excluder effectiveness, was the basis for a 1998 regulation in New Jersey that requires the entrances of commercialstyle crab pots to be equipped with Bycatch Reduction Devices (BRDs) to reduce mortality of terrapins and other non-target species. The regulation applies to all commercial-style crab traps used in salt marsh creeks less than 150 feet wide at mean low tide, or in any man-made lagoon. Several other states, including Maryland and Delaware, now have similar regulations. BRDs can easily fit into the narrow end of the funnel entrance on crab traps. They prevent many terrapins, especially the larger females, from entering the traps by narrowing the height of the opening. Interestingly, research has shown that excluder use increases the number of marketable crabs caught. The reduced size of the opening that effectively excludes larger terrapins also makes it more difficult for crabs, especially the larger ones, to find their way out. A win-win situation for watermen and for Diamondback Terrapins! The Wetlands Institute has been partnering with the MATES Academy’s Project Terrapin to raise awareness about the importance of BRDs and the requirements for their use in New Jersey. Thanks to this partnership, the Institute is distributing a limited number of BRDs free of charge to recreational crabbers in an effort to increase usage. It’s an easy action, and it makes a difference. If you love Blue Crabs and Diamondback Terrapins, please make sure that your crab traps, and those of your friends, are fitted with Bycatch Reduction Devices. To pick up free BRDs for your recreational traps, check your local tackle store or contact The Wetlands Institute.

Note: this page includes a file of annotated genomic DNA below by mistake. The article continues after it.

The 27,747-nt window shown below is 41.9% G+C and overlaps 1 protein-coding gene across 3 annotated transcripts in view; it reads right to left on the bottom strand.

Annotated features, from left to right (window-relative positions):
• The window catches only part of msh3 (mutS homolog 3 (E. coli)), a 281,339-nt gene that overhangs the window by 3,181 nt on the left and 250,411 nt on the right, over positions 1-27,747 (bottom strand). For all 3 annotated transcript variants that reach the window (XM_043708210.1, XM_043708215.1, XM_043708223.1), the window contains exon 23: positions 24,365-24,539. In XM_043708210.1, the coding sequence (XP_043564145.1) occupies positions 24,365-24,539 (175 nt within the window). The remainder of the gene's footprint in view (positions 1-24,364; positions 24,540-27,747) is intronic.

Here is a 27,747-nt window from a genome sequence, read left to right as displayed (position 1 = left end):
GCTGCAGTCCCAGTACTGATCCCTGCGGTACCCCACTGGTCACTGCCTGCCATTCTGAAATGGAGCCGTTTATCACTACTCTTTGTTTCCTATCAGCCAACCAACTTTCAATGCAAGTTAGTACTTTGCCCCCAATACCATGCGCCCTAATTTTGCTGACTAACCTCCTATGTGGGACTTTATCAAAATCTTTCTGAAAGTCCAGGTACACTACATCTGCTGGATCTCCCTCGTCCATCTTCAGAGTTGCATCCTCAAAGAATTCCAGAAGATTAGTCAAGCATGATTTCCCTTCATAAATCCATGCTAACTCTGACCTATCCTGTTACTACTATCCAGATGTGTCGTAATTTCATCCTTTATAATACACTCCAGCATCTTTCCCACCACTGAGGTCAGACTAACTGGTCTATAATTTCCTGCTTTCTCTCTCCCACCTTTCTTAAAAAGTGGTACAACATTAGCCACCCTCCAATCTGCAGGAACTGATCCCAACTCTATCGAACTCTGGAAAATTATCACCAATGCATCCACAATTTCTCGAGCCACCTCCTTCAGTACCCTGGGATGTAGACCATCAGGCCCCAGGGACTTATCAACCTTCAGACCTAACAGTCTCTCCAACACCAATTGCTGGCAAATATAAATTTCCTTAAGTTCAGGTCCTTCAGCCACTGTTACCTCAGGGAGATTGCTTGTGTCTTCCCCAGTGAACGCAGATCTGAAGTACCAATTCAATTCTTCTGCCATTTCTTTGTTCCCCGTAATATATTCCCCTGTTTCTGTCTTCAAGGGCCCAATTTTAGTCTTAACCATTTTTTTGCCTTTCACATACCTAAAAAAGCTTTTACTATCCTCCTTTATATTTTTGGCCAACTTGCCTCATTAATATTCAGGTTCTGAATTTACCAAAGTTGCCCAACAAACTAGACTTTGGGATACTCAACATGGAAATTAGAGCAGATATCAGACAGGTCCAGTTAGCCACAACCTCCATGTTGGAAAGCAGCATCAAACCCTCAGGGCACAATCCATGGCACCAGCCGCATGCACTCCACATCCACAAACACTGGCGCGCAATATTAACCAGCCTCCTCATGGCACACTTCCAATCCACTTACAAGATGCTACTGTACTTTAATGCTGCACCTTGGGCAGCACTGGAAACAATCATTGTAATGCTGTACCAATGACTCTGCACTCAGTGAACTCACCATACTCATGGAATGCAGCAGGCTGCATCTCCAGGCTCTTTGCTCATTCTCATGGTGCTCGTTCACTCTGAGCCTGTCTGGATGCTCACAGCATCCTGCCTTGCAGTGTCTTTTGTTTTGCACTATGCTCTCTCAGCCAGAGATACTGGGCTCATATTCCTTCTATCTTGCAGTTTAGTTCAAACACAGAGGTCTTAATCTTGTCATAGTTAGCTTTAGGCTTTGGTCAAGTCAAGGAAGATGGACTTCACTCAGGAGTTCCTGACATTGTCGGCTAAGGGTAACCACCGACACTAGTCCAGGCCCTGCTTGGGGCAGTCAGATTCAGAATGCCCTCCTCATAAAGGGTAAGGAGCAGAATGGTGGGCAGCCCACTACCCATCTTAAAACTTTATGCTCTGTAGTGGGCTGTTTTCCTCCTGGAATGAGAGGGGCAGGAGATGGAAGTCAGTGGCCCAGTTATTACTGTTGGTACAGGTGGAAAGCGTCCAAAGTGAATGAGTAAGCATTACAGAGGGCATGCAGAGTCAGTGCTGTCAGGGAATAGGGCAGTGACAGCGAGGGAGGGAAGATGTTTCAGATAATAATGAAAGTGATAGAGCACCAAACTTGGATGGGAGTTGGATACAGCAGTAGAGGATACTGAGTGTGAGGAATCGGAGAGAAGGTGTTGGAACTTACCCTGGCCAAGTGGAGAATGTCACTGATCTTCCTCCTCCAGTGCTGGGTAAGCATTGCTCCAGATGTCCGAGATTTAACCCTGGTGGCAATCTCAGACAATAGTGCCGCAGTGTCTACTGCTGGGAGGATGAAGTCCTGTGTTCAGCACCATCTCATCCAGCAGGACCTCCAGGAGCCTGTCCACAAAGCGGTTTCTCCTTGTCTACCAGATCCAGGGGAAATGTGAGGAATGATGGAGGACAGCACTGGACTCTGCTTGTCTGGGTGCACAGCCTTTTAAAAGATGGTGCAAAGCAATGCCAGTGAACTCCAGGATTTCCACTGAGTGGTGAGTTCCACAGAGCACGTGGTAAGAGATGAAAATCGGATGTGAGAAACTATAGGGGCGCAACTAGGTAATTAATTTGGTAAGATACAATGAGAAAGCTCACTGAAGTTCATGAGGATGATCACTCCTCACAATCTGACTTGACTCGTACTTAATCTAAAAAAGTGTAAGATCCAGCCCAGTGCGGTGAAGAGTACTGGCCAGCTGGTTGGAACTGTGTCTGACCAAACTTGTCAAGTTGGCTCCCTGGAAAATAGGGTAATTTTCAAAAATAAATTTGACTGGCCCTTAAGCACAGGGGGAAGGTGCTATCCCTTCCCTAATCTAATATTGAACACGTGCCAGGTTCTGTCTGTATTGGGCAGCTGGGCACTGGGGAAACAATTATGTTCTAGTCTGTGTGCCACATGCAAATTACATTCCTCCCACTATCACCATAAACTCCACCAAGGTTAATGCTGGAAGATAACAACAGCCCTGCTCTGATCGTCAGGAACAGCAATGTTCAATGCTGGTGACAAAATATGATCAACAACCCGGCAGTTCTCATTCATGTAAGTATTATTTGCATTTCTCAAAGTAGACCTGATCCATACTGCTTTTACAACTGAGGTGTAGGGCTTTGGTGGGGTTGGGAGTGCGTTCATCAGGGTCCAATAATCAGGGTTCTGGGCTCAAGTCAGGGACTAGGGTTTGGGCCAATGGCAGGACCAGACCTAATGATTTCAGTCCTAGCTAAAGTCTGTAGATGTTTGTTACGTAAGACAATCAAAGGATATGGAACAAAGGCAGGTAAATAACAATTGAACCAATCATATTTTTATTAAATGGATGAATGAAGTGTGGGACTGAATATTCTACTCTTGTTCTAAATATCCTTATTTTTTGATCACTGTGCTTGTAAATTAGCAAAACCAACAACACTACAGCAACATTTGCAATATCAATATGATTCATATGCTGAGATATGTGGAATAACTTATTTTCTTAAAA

More from the Wetlands Turtle Fest
April 19, from 9am to 3pm Enjoy a pancake breakfast for the whole family. Terrapin egg hunt, games and prizes, arts and crafts, live turtles, and more. Stop by the aquarium and watch the animals have breakfast too! Seatings at 9, 10, 10:45, and 11:30 am.
Spring Shorebird and Horseshoe Crab Festival
May 17-18, from 9am to 4pm Join the Wetlands Institute and the Delaware Bay Shorebird Initiative for a festival that celebrates an amazing spectacle of nature: the shorebird migration and horseshoe crab spawning season. Enjoy guided shorebird walks along our local beaches and salt marshes, viewings of shorebird and horseshoe crab interactions along the Delaware Bay, naturalist-led horseshoe crab night walks and opportunities to view and participate in shorebird tagging with the International Shorebird Research Team. Please visit wetlandsinstitute. org for more information about these events and more upcoming events.
by Dr. Lenore Tedesco. Originally published in Cape May Magazine, Spring 2014 (vol. 9, #1)